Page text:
oa South African Journal of Cultural History - Die huidige stand van musiekwetenskap in Suid-Afrika
|Article Title||Die huidige stand van musiekwetenskap in Suid-Afrika|
|© Publisher:||South African Society for Cultural History|
|Journal||South African Journal of Cultural History|
|Affiliations||1 Departement Musiek, Potchefstroomse Universiteit vir Christelike Hoar Onderwys, Potchefstroom.|
|Publication Date||Jan 1994|
|Pages||35 - 39|
|Keyword(s)||African musical activities, Ethnomusicology, South African musicological journals and Western art music|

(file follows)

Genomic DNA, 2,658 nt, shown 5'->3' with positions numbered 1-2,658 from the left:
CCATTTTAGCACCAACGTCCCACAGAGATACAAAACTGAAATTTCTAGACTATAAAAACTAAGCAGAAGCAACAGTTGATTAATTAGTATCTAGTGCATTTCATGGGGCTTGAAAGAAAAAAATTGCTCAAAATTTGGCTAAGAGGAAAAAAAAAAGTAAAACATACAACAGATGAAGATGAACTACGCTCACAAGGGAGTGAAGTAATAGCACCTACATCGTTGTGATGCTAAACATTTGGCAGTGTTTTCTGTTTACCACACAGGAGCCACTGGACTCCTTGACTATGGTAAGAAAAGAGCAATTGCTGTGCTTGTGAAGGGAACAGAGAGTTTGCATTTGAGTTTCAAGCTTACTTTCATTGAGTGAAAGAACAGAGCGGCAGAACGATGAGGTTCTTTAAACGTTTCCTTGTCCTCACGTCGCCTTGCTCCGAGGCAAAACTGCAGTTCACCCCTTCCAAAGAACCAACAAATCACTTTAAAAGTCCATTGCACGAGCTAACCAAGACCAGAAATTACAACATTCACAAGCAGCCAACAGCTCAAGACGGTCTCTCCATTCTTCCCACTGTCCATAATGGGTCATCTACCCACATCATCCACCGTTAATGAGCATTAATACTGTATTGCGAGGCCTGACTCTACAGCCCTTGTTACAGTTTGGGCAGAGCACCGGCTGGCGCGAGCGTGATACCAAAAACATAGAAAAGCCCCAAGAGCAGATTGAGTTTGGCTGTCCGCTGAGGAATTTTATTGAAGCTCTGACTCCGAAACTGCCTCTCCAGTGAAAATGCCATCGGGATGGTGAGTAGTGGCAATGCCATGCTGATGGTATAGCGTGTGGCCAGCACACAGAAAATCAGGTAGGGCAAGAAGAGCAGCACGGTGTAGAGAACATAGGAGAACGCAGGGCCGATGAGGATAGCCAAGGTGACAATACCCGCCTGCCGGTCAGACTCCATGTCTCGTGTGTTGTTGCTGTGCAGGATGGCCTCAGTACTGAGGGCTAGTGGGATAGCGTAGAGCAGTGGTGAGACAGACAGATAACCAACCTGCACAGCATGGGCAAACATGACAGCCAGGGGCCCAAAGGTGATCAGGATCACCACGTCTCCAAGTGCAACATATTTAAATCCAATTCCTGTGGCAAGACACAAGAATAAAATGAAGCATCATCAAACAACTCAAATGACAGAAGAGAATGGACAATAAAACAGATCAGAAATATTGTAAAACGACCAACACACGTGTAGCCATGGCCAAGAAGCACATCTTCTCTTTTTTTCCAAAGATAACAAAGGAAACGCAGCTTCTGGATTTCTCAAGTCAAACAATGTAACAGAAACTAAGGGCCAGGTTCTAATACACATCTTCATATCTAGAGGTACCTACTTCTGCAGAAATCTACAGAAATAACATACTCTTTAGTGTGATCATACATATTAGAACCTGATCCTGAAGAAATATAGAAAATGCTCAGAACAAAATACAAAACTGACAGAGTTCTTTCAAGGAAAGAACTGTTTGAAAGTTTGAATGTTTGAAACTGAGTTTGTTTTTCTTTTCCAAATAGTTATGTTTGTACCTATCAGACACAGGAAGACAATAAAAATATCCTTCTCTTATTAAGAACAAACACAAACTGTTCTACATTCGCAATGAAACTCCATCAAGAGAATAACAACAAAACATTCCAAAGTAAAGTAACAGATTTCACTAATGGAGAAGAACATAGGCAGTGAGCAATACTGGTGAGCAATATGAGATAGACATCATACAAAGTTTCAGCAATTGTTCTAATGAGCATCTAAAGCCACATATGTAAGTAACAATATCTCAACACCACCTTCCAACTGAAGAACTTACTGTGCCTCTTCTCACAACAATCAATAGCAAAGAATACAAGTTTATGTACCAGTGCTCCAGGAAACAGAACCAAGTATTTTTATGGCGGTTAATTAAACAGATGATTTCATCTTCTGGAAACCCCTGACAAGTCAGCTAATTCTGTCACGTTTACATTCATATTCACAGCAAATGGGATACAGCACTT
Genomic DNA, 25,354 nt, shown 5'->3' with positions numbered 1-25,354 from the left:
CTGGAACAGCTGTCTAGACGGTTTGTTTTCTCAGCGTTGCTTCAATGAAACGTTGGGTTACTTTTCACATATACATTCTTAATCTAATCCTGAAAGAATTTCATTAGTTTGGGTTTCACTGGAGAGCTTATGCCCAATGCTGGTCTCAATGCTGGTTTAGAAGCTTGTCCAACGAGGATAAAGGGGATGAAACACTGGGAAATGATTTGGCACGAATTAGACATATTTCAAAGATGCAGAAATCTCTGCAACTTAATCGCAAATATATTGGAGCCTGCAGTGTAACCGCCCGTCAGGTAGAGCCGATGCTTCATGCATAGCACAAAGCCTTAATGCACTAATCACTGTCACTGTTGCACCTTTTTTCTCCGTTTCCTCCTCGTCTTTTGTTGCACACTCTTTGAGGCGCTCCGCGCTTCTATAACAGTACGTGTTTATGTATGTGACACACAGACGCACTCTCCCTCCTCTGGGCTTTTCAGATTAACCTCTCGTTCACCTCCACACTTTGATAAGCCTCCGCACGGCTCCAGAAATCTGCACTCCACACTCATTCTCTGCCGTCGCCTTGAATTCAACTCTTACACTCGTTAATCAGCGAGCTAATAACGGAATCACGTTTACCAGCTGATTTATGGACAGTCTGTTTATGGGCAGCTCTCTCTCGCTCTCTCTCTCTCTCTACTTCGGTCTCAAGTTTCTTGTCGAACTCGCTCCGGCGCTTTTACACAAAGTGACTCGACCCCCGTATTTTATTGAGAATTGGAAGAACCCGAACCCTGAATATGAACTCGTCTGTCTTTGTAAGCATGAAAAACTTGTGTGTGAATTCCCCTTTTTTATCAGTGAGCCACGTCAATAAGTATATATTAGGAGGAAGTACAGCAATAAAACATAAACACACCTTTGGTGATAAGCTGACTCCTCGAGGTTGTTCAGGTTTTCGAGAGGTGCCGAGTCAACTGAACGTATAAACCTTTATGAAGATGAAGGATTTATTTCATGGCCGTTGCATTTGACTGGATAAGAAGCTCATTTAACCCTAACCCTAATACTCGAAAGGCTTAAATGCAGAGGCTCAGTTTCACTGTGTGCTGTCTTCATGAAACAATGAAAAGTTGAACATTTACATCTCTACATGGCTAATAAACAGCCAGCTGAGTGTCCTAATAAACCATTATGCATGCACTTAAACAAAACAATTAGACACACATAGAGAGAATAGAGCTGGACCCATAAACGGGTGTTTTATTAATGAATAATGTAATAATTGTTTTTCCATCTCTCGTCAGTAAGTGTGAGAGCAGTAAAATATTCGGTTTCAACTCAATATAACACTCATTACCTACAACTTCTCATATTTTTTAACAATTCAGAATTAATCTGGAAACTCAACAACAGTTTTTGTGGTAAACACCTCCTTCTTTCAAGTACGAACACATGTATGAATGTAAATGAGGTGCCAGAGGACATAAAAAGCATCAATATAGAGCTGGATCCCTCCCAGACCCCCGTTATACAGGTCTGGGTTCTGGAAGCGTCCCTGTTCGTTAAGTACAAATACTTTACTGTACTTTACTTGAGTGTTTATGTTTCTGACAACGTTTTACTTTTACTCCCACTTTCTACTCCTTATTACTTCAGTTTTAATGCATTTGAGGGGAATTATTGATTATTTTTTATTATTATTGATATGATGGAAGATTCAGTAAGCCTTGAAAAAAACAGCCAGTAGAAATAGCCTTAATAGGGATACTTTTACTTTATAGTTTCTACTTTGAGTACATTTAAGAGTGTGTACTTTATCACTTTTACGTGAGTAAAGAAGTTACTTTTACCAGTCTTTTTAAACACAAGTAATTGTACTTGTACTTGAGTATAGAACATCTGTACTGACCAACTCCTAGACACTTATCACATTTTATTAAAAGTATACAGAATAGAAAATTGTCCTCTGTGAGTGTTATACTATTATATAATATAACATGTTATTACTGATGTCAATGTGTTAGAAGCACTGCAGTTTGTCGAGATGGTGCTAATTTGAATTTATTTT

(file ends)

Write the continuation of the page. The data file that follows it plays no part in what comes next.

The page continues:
South African music history has focused mainly on western art music for many years. Whilst one can get a fairly clear view of the performance and teaching of art music in this country during the previous centuries, only a few occurrences of African musical activities are included in historical writings. In 1954 Prof. P.R. Kirby still found it surprising that only a few scholars chose to study the vast field of ethnic music in South Africa. South African musicological journals give a clear indication of the attitudes ot South African musicologists towards African music. Although sporadic references to African music have been made in the editorial commentaries of some since 1977, regular articles on the characteristics of African music and other related topics have appeared only in the last decade. Several music departments at universities have introduced ethnomusicology as a subject during the last decade. The syllabi of some contain an even larger component of African music than westem art music. A prerequisite for the continuation of a meaningful musical life in South Africa is that it should be made possible for all the inhabitants to experience the joy of music in different ways. To achieve this objective, certain changes with regard to the availability, the experience and tuition of music are inevitable. Such changes in the practice of music would give a dual character to musicology. However, this duality of art music and ethnic music, like African and Indian music, would not inevitably lead to a merging of styles, but would bring many advantages for the promotion of music and musicology.
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